Title: Booker’s Guitar
Artist: Eric Bibb
Label: Telarc International
Catalog No.: TEL-31756-02
Format: CD; MP3
Release Date: 1/26/10
Folk-blues guitarist Eric Bibb has delivered a winner here. In a laid-back style that belies the obviously intense craftsmanship required to write and play these tunes, Bibb transports the listener back and forth between the Mississippi Delta of the early days of recorded blues and the modern world. The style is a crossroads of sorts—the country blues meets an educated and urbane troubadour drawing inspiration from a gumbo of books, New Age philosophy, and good old-fashioned blues legends and motifs. If this all sounds too “of the academy,” the result is not, it’s good solid musical fun played superbly. Nothing stiff or posed about it; Bibb plays with passion and release and his ensemble work on 8 of the 14 tunes with harmonica ace Grant Dermody demonstrates confident mastery of the material. Tasty licks, meaningful but not overwrought lyrics and excellent production makes for an ear treat.
The title track was inspired by an event that took place in London. Bibb was on tour and, after a show, a friend gave him a National steel guitar that had been owned by Delta bluesman Booker White. Bibb was inspired to write a half-spoken/half-sung tribute to White and the guitar, which he recorded right there in England. The rest of the album was recorded by Michael Bishop in a restored antique general store in Burton, Ohio, in November 2008. Following is the official promotional video (courtesy of Telarc):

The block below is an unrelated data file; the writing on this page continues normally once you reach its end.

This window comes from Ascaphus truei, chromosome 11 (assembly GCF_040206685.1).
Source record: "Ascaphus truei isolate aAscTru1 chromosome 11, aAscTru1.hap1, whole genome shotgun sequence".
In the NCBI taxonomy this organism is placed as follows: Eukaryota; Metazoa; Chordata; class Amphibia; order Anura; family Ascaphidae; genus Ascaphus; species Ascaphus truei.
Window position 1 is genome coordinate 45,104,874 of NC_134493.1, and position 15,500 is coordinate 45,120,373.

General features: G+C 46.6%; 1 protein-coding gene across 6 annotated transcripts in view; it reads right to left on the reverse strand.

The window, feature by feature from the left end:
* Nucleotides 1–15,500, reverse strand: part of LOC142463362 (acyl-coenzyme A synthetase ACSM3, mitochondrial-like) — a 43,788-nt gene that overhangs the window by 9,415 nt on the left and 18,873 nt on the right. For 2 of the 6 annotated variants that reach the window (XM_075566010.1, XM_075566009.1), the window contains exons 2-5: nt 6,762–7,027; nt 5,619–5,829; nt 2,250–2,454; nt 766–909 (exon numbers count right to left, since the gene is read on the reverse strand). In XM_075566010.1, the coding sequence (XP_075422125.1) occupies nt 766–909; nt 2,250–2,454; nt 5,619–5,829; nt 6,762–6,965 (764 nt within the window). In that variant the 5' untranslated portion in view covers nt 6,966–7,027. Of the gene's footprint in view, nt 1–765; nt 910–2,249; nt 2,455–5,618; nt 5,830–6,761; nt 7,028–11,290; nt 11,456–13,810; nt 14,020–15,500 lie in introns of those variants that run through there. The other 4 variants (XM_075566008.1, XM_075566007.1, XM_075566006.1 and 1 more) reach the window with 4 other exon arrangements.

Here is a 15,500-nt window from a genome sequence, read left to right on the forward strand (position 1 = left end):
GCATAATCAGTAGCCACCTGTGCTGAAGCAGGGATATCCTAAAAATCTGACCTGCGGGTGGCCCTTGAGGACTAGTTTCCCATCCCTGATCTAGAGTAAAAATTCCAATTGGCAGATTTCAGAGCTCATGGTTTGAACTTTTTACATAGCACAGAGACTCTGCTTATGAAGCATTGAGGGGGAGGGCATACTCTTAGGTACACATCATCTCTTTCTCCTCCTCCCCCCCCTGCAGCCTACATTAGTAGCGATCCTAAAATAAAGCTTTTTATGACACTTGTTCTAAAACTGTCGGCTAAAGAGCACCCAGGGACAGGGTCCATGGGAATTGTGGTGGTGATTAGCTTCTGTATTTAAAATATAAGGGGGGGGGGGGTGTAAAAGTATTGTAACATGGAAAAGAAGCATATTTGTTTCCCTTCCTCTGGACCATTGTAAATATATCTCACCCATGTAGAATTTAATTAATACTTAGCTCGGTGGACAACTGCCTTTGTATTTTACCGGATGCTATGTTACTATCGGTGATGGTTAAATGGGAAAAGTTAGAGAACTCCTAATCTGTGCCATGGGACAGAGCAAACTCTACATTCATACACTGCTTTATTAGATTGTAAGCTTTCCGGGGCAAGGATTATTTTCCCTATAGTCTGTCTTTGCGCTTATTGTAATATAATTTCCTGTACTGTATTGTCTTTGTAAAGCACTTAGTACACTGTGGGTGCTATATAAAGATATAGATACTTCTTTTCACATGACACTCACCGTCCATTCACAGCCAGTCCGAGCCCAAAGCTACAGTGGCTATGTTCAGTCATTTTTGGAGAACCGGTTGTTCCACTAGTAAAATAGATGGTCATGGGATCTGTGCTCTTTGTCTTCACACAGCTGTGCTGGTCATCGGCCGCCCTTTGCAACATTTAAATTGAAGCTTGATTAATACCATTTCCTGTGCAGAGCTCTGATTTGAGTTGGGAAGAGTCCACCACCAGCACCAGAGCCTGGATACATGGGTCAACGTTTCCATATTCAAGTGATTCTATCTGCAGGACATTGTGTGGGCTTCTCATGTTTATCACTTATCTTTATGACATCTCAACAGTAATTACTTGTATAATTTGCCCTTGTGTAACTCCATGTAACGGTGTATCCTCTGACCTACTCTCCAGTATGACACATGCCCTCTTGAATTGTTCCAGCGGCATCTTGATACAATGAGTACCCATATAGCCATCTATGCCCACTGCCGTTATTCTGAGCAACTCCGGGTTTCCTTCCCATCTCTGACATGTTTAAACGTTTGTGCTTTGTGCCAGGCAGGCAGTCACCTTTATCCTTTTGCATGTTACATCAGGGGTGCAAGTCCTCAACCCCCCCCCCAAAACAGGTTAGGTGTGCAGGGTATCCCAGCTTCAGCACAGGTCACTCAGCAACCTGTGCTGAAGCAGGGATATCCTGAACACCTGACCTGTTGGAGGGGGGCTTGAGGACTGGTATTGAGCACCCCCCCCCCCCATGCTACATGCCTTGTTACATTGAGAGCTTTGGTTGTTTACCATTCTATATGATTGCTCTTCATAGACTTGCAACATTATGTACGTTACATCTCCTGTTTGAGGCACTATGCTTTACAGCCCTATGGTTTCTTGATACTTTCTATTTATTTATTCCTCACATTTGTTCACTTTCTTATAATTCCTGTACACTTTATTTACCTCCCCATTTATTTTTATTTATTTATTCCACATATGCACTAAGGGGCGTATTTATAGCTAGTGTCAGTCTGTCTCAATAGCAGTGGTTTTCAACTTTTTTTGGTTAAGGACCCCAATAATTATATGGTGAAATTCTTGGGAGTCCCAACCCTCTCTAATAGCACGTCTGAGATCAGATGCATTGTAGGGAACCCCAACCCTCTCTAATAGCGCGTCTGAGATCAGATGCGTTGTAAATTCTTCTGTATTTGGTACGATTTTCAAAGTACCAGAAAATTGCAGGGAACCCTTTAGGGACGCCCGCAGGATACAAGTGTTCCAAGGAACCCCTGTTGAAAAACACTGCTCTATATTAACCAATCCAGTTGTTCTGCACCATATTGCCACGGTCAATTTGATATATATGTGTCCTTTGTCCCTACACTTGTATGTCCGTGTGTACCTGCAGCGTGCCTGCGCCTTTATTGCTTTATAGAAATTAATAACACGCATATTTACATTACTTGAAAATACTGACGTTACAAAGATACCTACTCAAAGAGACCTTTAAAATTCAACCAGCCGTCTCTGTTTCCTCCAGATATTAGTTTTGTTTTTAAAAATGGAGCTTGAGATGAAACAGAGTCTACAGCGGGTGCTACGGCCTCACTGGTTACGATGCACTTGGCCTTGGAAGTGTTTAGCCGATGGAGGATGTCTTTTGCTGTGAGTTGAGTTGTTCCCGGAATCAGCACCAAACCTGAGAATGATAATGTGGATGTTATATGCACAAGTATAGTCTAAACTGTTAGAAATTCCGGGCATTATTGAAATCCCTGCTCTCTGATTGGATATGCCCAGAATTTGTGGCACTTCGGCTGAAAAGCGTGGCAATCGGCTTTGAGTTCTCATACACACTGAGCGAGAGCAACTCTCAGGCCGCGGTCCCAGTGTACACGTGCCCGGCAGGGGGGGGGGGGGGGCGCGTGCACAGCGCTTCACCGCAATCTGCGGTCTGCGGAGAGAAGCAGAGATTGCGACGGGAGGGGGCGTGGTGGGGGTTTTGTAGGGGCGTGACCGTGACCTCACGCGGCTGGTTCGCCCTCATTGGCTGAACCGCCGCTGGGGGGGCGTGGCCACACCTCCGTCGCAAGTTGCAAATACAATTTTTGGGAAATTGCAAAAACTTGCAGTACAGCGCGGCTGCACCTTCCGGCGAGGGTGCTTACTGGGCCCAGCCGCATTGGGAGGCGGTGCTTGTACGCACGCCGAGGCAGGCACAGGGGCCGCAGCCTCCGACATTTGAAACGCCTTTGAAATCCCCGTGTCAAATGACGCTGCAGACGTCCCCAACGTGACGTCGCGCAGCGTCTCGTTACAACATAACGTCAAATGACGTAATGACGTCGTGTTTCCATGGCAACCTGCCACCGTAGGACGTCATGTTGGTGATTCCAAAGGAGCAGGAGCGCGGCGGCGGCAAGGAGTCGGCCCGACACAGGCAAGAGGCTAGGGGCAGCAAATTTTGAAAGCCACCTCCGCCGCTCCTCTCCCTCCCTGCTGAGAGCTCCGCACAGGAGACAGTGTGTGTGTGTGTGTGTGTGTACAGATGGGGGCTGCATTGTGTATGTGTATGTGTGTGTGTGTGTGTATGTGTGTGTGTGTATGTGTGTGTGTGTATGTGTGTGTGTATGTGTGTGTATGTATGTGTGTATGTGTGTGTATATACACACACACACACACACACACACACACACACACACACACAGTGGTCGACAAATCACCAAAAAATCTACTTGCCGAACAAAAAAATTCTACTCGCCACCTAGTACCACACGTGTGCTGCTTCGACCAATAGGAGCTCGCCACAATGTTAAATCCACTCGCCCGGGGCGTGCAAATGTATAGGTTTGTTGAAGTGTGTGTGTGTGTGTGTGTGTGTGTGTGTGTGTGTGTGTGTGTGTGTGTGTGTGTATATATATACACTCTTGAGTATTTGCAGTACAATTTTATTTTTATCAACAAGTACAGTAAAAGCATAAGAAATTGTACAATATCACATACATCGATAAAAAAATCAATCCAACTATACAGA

Bibb covers the traditional “Wayfaring Stranger” and Blind Willie Johnson’s “Nobody’s Fault But Mine,” in both cases bringing something new and original to the music. Dermody’s harmonica work on both adds power and reinforces Bibb’s guitar work, and Bibb uses a baritone guitar to great effect on “Wayfaring Stranger.”
The rest of the tunes are Bibb originals. He wrote extensive notes, explaining his inspirations and intentions. One might enjoy the album more by listening to it once without the booklet, then refer to Bibb’s notes the second time through. Suffice to say, Bibb is a man who draws inspiration from a variety of sources and schools of thought.
Although every tune on the album was at least good (no clunkers), there were several stand-outs. “Flood Water,” loosely about the Mississippi flood of 1926-27, sounds timeless. It could have been recorded in the early 1930’s or it could be about the recent Katrina disaster. “One Soul to Save” is probably the most intense song on the album, but it’s not overdone or too heavy. “One Good Woman” is a sweet tribute to all the good women out there, and Bibb’s use of a 12-string guitar adds interesting textures and harmonies. And the two covers are not to be missed. The title track is clever where it could be lame, but it’s not among the best on the disc. The same can be said about “Tell Riley,” which is a little corny in concept and lyrics but this is mitigated to a large extent by Bibb’s excellent baritone guitar work and Dermody’s harmonica.
Finally, kudos to engineer and co-producer (with Bibb) Bishop. The dynamic, natural, uncluttered sound on this album is the antithesis of too many modern blues albums. There will be no listener fatigue from this album, only a desire to hear more. Listening on a good system, with the lights dim and a blues vibe in the room, you’ll swear Bibb and Dermody are right there.
Reviewed by Tom Fine